|Jenny O'Hara and Matt Caplan in 4000 Miles.|
.Playwright Amy Herzog’s warm storytelling drew actors Jenny O’Hara and Matt Caplan to the play 4000 Miles. In South Coast Repertory’s production, O’Hara portrays 91-year-old Vera and Caplan is 21-year-old Leo.
“The subjects and the subtleties in the writing drew me to the play,” says Jenny O’Hara.
Caplan agrees, “There is an unparalleled energy in live storytelling, and if you are lucky enough to experience art that really does ‘hold as ’twere, the mirror up to nature,’ you can feel it.”
For Caplan, it was love at first read with 4000 Miles, as he prepared for his audition.
“On my website I write about how I exclaimed aloud to my cats just how much I was enjoying the read, so they can personally attest to this fact [laughs]. Amy Herzog's language is so naturally sublime that you lose yourself in the authenticity and humanity of it, and after a while, you feel like an exhilarated little fly on the wall of a West Village apartment. I immediately and passionately sympathized with Leo, which is such an important and exciting feeling as an actor. “
In talking with both actors, we explored their approach to both characters and the play itself.
How are you similar to your character?
O’Hara: Vera and I do have similarities; we both are tough, principled, direct and soft-hearted. We both believe in the greater good. She reminds me of my 96-year-old mother, who still runs her off-off Broadway theatre in
Caplan: When Leo arrives at his grandmother's door, he is in a foreign city, and he is filled with a paradoxical mix of triumph and loss. He is struggling to remain a positive ideologue in the midst of unprecedented adversity. He's a fitness enthusiast. He's a liberal. He's a hopeless romantic. In short, yeah, I know a guy of who reminds me of Leo. Jenny breathes such life in Vera and nuance into this wonderfully wrought character that I truly feel like I’ve found a long-lost grandmother and friend. There is a subtle and unique kind of familiarity and discovery in relationships like Leo and Vera's, and Jenny has made this part of the process easy by being so believable and available.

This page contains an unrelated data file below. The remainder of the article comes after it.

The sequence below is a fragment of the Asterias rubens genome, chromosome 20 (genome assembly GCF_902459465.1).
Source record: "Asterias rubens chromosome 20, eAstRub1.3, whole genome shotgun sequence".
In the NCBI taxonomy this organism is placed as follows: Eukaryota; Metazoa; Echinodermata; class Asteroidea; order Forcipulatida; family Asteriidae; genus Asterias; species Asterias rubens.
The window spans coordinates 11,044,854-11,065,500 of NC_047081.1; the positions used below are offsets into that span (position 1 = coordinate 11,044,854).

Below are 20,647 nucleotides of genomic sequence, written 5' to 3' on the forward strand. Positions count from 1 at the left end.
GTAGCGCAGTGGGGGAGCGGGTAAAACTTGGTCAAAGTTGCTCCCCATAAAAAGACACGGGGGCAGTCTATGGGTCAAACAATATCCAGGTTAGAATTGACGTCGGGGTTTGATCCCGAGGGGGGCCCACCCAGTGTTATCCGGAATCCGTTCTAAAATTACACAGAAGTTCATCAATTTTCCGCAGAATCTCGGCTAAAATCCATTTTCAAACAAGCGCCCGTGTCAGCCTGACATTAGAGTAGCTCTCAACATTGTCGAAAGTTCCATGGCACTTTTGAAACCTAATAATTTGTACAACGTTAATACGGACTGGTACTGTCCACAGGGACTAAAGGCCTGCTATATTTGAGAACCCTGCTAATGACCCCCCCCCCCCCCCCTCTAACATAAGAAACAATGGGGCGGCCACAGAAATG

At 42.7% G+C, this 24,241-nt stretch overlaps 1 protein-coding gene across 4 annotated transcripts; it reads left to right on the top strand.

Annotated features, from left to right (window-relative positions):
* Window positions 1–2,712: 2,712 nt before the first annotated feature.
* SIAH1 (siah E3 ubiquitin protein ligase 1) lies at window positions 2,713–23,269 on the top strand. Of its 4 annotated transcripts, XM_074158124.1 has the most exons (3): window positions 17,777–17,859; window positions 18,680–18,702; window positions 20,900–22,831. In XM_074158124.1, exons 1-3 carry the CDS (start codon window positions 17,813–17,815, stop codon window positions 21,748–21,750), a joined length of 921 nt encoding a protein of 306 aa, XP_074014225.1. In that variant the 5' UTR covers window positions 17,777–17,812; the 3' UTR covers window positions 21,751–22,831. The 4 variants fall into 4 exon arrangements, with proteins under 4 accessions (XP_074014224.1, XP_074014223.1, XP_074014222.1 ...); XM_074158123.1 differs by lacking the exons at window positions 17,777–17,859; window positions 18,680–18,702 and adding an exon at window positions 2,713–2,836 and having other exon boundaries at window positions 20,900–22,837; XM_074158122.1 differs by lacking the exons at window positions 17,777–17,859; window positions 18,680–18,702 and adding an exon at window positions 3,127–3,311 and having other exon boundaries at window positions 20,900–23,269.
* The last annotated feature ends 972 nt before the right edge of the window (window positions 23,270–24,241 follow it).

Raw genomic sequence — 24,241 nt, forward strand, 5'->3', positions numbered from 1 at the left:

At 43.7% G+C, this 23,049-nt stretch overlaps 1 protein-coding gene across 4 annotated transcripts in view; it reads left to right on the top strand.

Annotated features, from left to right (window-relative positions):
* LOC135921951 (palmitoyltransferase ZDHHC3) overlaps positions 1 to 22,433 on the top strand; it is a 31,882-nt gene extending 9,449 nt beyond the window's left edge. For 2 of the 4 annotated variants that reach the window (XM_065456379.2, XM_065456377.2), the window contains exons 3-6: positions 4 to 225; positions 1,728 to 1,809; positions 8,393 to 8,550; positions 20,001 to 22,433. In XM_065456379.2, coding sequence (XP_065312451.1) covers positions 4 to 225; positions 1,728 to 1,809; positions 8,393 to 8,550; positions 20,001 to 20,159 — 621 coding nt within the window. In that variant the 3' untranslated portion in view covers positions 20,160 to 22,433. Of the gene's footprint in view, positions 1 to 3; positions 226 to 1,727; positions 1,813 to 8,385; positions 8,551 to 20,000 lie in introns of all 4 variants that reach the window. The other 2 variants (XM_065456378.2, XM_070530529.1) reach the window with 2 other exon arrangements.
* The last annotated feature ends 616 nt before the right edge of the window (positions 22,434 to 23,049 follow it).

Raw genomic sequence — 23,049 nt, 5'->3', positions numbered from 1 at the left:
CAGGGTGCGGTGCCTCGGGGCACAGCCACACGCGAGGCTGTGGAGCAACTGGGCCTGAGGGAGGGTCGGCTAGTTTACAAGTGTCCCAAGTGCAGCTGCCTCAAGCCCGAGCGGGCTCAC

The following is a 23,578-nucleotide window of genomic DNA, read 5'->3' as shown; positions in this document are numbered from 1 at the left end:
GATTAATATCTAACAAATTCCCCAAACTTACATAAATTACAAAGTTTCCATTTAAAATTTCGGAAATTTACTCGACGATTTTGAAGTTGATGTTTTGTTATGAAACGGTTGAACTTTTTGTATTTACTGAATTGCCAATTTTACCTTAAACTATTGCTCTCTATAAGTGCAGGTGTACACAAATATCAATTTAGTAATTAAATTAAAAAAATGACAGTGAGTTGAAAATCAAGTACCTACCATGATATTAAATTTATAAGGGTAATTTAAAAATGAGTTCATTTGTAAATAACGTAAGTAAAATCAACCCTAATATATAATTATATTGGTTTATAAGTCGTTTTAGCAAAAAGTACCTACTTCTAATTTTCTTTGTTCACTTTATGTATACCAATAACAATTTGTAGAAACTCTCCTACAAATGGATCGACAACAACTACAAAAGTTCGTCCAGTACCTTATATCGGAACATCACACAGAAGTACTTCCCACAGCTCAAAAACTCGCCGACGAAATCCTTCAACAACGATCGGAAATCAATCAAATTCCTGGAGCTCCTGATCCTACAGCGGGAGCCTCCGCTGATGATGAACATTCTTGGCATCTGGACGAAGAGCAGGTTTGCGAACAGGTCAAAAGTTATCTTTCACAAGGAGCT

How have your characters developed through the rehearsal process?
O’Hara: Vera has evolved in the rehearsal process in two directions…she has become both tougher and softer, more nurturing, and an advocate for all of her family members, especially her grandson Leo. Matt is a wonderful young actor and has made being Leo's advocate very, very easy.
Caplan: Leo certainly evolves on the page, so my chief concern is honoring the text and making sense of his journey. I rely heavily on David and my fellow actors to help me shape and refine Leo's evolution. He can be brilliant, bratty, and vulnerable, all at once. I just want him to be understood.
Why are you drawn to SCR?
O’Hara: The theatre is remarkable. It is an ancient art form, a family, a celebration and a gift to the artists and the audience. SCR does extraordinary work with extraordinary playwrights, actors and directors. They have daring taste in material and terrific supporters. It offers its artists everything they need to bring the work to life.
Caplan: South Coast Repertory fosters a level of professionalism and artistic bravery that I know to be quite rare. I think that the ease with which our company communicates and explores during rehearsal is continually surprising, at least to me. I must say this organization and this cast continue to astound me on a daily basis. It is a joy to create with them.
What do you hope audiences will come away with after seeing 4000 Miles?
O’Hara: I hope they come with any fixed ideas about the facts of youth and age broken and with love and respect for both states and for these two singular people.
Caplan: I hope that audiences feel like they are experiencing a story that is both subtle and unforgettable. And most importantly, human.
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